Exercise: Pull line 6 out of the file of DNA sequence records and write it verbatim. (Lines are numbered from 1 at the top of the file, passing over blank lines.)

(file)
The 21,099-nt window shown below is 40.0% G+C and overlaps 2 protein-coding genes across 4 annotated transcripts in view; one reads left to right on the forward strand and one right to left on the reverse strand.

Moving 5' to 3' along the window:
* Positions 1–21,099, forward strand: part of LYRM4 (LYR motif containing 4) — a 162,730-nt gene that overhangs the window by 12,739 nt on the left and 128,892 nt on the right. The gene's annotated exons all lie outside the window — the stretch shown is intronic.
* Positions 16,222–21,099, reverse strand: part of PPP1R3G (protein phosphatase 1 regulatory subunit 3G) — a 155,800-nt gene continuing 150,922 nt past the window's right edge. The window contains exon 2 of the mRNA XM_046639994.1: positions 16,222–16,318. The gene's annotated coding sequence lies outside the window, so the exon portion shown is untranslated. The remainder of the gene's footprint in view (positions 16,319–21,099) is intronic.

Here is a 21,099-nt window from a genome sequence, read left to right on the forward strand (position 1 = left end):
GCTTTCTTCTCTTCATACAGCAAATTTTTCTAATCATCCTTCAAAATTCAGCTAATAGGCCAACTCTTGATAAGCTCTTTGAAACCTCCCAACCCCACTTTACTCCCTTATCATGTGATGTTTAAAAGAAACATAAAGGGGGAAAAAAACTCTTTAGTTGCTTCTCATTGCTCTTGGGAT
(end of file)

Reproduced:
GCTTTCTTCTCTTCATACAGCAAATTTTTCTAATCATCCTTCAAAATTCAGCTAATAGGCCAACTCTTGATAAGCTCTTTGAAACCTCCCAACCCCACTTTACTCCCTTATCATGTGATGTTTAAAAGAAACATAAAGGGGGAAAAAAACTCTTTAGTTGCTTCTCATTGCTCTTGGGAT